The Impact on National Death Index Ascertainment of Limiting Submissions to Social Security Administration Death Master File Matches in Epidemiologic Studies of Mortality

Division of Cancer Epidemiology and Genetics, National Cancer Institute, 6120 Executive Blvd., Rockville, MD 20852, USA.
American journal of epidemiology (Impact Factor: 4.98). 03/2009; 169(7):901-8. DOI: 10.1093/aje/kwn404
Source: PubMed

ABSTRACT Although many epidemiologists use the National Death Index (NDI) as the “gold standard” for ascertainment of US mortality,
high search costs per year and per subject for large cohorts warrant consideration of less costly alternatives. In this study,
for 1995–2001 deaths, the authors compared matches of a random sample of 11,968 National Institutes of Health (NIH)-AARP Diet
and Health Study subjects to the Social Security Administration's Death Master File (DMF) and commercial list updates (CLU)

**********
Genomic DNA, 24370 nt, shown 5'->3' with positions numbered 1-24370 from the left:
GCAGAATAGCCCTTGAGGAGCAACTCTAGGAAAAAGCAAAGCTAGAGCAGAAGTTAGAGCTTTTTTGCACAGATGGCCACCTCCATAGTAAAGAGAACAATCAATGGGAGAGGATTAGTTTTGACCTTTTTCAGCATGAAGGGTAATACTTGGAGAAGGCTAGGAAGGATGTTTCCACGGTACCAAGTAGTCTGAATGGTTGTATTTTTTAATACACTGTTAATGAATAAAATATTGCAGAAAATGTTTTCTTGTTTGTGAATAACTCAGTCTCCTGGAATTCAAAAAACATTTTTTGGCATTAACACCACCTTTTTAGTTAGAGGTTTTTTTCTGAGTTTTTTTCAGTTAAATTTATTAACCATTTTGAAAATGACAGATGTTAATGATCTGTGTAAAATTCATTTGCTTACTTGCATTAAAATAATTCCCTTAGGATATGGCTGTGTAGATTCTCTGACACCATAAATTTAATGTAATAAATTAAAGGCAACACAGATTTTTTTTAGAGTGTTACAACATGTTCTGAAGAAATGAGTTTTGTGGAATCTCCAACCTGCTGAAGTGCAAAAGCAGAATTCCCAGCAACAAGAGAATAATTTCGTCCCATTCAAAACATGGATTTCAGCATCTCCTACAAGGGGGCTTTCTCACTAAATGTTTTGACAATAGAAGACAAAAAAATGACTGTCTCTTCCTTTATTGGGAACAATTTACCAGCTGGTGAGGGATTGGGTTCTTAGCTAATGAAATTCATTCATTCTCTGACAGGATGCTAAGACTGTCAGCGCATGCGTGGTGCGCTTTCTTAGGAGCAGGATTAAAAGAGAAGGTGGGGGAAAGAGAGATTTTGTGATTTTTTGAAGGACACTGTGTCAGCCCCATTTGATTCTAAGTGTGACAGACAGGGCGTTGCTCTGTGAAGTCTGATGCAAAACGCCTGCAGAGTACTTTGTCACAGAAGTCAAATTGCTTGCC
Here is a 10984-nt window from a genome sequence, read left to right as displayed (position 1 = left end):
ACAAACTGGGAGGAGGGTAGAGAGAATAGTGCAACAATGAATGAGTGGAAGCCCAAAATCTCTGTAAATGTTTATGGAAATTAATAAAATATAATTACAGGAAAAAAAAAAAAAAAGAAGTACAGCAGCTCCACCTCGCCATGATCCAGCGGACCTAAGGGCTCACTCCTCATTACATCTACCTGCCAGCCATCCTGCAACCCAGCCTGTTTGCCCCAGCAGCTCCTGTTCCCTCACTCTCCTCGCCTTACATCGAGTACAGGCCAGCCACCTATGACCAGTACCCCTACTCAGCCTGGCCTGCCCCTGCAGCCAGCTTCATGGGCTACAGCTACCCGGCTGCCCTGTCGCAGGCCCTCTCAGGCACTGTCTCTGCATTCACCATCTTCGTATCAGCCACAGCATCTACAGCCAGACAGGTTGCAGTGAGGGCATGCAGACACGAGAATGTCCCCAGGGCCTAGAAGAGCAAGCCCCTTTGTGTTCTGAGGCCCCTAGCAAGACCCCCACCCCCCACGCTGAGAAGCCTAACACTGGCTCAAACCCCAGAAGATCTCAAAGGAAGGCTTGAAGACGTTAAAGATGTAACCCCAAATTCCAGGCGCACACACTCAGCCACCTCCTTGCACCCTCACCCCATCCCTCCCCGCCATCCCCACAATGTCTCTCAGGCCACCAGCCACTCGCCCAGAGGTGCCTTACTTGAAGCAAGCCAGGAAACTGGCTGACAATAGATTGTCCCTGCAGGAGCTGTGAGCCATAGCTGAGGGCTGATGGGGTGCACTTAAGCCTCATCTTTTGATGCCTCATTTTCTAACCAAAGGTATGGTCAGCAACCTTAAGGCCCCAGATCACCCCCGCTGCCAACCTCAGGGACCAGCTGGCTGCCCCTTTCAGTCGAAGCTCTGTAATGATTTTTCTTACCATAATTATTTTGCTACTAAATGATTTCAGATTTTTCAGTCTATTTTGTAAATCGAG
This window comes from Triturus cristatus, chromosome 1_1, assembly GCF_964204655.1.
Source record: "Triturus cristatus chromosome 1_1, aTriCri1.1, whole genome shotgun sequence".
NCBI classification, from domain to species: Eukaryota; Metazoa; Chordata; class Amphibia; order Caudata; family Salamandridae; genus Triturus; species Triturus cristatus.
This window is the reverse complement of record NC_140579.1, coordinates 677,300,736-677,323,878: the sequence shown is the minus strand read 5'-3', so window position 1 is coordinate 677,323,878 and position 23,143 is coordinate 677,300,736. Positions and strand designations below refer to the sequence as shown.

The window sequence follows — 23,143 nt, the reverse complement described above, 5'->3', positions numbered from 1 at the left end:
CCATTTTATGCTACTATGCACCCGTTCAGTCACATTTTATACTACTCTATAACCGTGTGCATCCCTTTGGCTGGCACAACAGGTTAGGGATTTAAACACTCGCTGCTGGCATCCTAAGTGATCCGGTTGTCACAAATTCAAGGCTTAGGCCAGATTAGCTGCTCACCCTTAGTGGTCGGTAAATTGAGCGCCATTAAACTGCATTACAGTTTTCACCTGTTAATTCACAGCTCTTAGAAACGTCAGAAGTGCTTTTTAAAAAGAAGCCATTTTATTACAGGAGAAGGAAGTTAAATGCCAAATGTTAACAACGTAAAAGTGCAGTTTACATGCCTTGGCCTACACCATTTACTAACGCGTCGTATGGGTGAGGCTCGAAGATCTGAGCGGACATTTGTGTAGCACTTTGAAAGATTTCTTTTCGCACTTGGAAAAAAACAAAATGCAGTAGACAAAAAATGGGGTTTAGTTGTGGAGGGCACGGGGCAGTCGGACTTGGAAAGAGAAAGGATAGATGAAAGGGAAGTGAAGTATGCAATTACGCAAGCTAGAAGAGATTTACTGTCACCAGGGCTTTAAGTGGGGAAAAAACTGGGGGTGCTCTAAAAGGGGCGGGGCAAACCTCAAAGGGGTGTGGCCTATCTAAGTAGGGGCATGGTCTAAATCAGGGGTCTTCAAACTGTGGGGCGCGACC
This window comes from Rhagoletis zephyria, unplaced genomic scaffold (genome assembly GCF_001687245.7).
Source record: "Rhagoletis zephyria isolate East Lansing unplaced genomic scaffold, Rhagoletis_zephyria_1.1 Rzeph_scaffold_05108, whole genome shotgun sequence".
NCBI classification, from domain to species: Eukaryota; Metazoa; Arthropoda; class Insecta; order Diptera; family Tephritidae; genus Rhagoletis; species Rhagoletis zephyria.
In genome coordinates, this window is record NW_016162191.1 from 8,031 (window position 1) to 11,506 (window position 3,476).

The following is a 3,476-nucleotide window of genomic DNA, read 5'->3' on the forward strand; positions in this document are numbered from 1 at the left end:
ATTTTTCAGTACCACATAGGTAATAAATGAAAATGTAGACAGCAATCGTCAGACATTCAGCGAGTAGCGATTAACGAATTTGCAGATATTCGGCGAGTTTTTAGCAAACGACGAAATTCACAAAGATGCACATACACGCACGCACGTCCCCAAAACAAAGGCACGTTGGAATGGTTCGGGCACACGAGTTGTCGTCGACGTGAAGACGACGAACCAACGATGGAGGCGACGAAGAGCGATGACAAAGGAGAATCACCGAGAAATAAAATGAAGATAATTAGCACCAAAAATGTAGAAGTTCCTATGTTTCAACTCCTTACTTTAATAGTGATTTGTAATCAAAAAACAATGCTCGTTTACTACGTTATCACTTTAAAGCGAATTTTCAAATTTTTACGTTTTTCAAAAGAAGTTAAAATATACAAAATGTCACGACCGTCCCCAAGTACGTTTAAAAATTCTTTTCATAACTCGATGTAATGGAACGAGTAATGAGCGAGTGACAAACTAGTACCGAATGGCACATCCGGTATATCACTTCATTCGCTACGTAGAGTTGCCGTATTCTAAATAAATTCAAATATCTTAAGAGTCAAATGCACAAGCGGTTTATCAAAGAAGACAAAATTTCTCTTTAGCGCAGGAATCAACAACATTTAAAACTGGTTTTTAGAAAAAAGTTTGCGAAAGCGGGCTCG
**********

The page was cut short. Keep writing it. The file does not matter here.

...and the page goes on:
with matches of those subjects to the NDI. They examined how varying the lower limits of estimated DMF match probabilities
(m scores of 0.60, 0.20, and 0.05) altered the benefits and costs of mortality ascertainment. Observed DMF/CLU ascertainment
of NDI-identified decedents increased from 89.8% to 95.1% as m decreased from 0.60 (stringent) to 0.20 (less stringent) and increased further to 96.4% as m decreased to 0.05 (least stringent). At these same cutpoints, the false-match probability increased from 0.4% of the sample
to 0.6% and then 2.3%. Limiting NDI cause-of-death searches to subjects found in DMF searches using less stringent match criteria,
further supplemented by CLU vital status updates, improves vital status assessment while increasing substantially the cost-effectiveness
of ascertaining mortality in large prospective cohort studies.

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    • "The validity of mortality records from the NDI is typically high, with true-positives achieved from social security numbers and the additional identifiers (used in the GSS matching process) reaching 99.8% [42]. Cause of death was determined by collapsing International Classification of Disease-9 records into 285 mutually exclusive categories using the Clinical Classification Software (CCS) [36]. "
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